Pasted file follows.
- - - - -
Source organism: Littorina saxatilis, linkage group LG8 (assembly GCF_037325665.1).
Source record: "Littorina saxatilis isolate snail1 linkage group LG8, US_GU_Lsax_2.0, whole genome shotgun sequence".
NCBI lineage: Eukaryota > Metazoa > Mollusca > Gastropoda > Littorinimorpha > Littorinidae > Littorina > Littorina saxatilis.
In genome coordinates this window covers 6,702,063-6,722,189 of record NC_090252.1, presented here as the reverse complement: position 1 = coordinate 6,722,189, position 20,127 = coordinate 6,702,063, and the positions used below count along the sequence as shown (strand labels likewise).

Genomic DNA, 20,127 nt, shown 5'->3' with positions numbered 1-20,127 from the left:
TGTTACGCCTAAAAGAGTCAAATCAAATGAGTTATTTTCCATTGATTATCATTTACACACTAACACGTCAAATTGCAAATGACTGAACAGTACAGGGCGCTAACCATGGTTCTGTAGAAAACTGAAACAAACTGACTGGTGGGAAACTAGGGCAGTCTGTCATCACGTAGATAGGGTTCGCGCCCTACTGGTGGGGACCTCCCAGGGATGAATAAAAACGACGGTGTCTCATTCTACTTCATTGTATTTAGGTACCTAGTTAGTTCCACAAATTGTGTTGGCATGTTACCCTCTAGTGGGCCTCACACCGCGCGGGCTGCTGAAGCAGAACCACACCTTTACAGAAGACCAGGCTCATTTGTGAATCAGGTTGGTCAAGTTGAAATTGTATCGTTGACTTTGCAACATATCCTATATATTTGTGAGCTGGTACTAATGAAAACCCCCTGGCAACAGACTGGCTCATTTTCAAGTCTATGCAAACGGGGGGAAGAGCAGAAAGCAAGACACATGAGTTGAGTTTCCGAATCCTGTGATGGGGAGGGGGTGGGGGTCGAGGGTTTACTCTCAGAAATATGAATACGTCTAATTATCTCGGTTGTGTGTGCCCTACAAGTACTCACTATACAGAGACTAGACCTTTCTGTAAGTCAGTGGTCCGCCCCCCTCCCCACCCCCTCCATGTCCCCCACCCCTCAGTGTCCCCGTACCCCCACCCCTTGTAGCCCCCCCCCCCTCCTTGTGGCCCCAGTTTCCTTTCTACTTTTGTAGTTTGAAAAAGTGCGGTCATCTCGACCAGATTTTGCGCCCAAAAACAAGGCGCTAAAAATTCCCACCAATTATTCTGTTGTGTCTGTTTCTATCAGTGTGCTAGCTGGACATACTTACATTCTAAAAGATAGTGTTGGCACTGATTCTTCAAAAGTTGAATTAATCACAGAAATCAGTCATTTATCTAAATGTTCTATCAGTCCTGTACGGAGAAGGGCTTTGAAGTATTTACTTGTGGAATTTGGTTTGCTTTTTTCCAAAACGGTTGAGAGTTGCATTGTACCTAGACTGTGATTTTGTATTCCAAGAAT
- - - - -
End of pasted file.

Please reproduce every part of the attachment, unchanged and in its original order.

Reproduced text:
Source organism: Littorina saxatilis, linkage group LG8 (assembly GCF_037325665.1).
Source record: "Littorina saxatilis isolate snail1 linkage group LG8, US_GU_Lsax_2.0, whole genome shotgun sequence".
NCBI lineage: Eukaryota > Metazoa > Mollusca > Gastropoda > Littorinimorpha > Littorinidae > Littorina > Littorina saxatilis.
In genome coordinates this window covers 6,702,063-6,722,189 of record NC_090252.1, presented here as the reverse complement: position 1 = coordinate 6,722,189, position 20,127 = coordinate 6,702,063, and the positions used below count along the sequence as shown (strand labels likewise).

Genomic DNA, 20,127 nt, shown 5'->3' with positions numbered 1-20,127 from the left:
TGTTACGCCTAAAAGAGTCAAATCAAATGAGTTATTTTCCATTGATTATCATTTACACACTAACACGTCAAATTGCAAATGACTGAACAGTACAGGGCGCTAACCATGGTTCTGTAGAAAACTGAAACAAACTGACTGGTGGGAAACTAGGGCAGTCTGTCATCACGTAGATAGGGTTCGCGCCCTACTGGTGGGGACCTCCCAGGGATGAATAAAAACGACGGTGTCTCATTCTACTTCATTGTATTTAGGTACCTAGTTAGTTCCACAAATTGTGTTGGCATGTTACCCTCTAGTGGGCCTCACACCGCGCGGGCTGCTGAAGCAGAACCACACCTTTACAGAAGACCAGGCTCATTTGTGAATCAGGTTGGTCAAGTTGAAATTGTATCGTTGACTTTGCAACATATCCTATATATTTGTGAGCTGGTACTAATGAAAACCCCCTGGCAACAGACTGGCTCATTTTCAAGTCTATGCAAACGGGGGGAAGAGCAGAAAGCAAGACACATGAGTTGAGTTTCCGAATCCTGTGATGGGGAGGGGGTGGGGGTCGAGGGTTTACTCTCAGAAATATGAATACGTCTAATTATCTCGGTTGTGTGTGCCCTACAAGTACTCACTATACAGAGACTAGACCTTTCTGTAAGTCAGTGGTCCGCCCCCCTCCCCACCCCCTCCATGTCCCCCACCCCTCAGTGTCCCCGTACCCCCACCCCTTGTAGCCCCCCCCCCCTCCTTGTGGCCCCAGTTTCCTTTCTACTTTTGTAGTTTGAAAAAGTGCGGTCATCTCGACCAGATTTTGCGCCCAAAAACAAGGCGCTAAAAATTCCCACCAATTATTCTGTTGTGTCTGTTTCTATCAGTGTGCTAGCTGGACATACTTACATTCTAAAAGATAGTGTTGGCACTGATTCTTCAAAAGTTGAATTAATCACAGAAATCAGTCATTTATCTAAATGTTCTATCAGTCCTGTACGGAGAAGGGCTTTGAAGTATTTACTTGTGGAATTTGGTTTGCTTTTTTCCAAAACGGTTGAGAGTTGCATTGTACCTAGACTGTGATTTTGTATTCCAAGAAT